The edit of the film continues to push this element...after the tie fighter attack (‘great kid...don’t get cocky!’) an insert is used from two different scenes in the production, edited together to draw a laugh (‘Help! I think I’m melting!’)
Han Solo’s character continues to use humour and cockiness (‘I don’t know, sometimes I amaze even myself’) and he uses a dismissive hand gesture to Chewbacca when the rebels are, in his view, describing what he perceives to be a suicide mission to destroy the Death Star.

Han Solo’s celebrated relationship with Chewie is very much based on humour (‘C’mere you big coward’ as Chewie cowers like a frightened dog) and continues through the three films. Personally I enjoy the subtle humour that is sometimes presented as in ‘The Empire Strikes Back’ when Solo (and a winking Harrison Ford) dismisses Chewie’s clearly unintelligible barks as a question of engineering (‘No, no, this one goes there, that one goes there’, a deliberately obtuse answer to an obviously obtuse Chewie growl.)

In the same film we have Luke’s wonderfully smug expression after having claimed the kiss from Princess Leia that clearly Solo thinks he deserves...little does he yet know.

Han Solo continues to provide much of Empires amusement often at the expense of his crappy ship as he literally thumps it to start the ignition (the old 1980’s how-to-switch-on-your-TV gag) and with Leia using it to downgrade his masculinity (‘Watch this’  ‘Watch what?’) Han’s painfully obvious disliking of Threepio also provides amusement (‘Of course I’ll have to fix it’) though at one stage it is to the smugglers detriment as he so nearly makes the connection with the Princess he feels he deserves only to be thwarted by the droid (‘Oh, you’re perfectly welcome sir!’)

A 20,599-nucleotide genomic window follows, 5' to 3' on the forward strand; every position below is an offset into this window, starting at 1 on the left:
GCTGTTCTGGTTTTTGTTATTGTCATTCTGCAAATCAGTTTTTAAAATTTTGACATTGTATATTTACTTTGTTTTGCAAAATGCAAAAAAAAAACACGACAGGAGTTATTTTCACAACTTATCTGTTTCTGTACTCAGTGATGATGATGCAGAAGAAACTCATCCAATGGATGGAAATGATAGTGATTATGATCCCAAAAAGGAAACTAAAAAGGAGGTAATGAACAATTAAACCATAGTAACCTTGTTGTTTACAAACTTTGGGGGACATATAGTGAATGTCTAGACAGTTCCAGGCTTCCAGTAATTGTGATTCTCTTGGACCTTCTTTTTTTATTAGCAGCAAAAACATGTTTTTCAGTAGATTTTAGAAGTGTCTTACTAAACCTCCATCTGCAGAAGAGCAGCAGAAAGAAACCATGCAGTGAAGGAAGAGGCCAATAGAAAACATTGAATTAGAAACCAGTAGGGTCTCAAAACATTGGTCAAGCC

Ford’s natural charisma and humour allows him to stamp his presence on the film and it is this quality that he uses frequently in Empire whether being dismayed at the stink of a tauntaun's guts or gently chastising his old friend Lando for cheesily trying to woo the Princess.

The character work already achieved by the first two films Return Of The Jedi has less work to do and knows we are by now familiar with the lead characters and, indeed, their luck, “How we doin?” “Same as always” “That bad huh?”

Jedi is perhaps disappointingly free of Leia and Hans’ spikey ripostes reflective of their evolving romance and it has oft been noted that this blunts Han Solo’s character somewhat but this is hardly the actors or screenwriters fault just reflective of the unfolding story. Ford still gets to enjoy the odd ‘Han Solo’ Star Wars fan can possibly resist Fords “...hey, its me!” line accompanied by Hamill and Fishers knowing and weary head shake. Jedi, of course, then produces the key humour-providing element for the whole film in the shape of 3ft tall furry forest dwelling teddy bears. Sorry, ewoks. I’m not sure this humour works for (or is aimed at) quite the same audience that enjoyed the more character-based humour of the previous two films but that audience had by now grown up and were given other elements to enjoy in Jedi (some of which are now Un-PC and we are not allowed to refer to...or buy an action figure thereof!) All I know is, as an 11 year old in 1983 sat watching the conclusion to this trilogy with my mother, I enjoyed seeing Wicket hitting himself around the head as much as the next 11 year old (and there were lots of us).
So the humour connects us to the characters and, conversely, that then makes the dramatic moments that much more effective. We enjoy spending our time with them which makes it that much more effective when Luke loses Obi Wan Kenobi or when our cocky space pirate is turned into a Slave One wall decoration. Humour is a key and defining characteristic to ‘easily’ win an audience over and create a memorable character or characters and George Lucas and Lawrence Kasdan (along with several uncredited screenwriters) use it to great effect.
Now...laugh it up fuzzball.

Michael Heather is a retail store manager who spends his spare time time watching movies and painting & drawing often movie related subjects.
He grew up in the eighties and has an unhealthy (!) obsession with all things Lucas/Spielberg and Harrison Ford / Sylvester Stallone as well as the beautiful hand painted movie posters that advertised them.
The Bearded Trio - The Site For Steven Spielberg, George Lucas, John Williams and a whole lot more.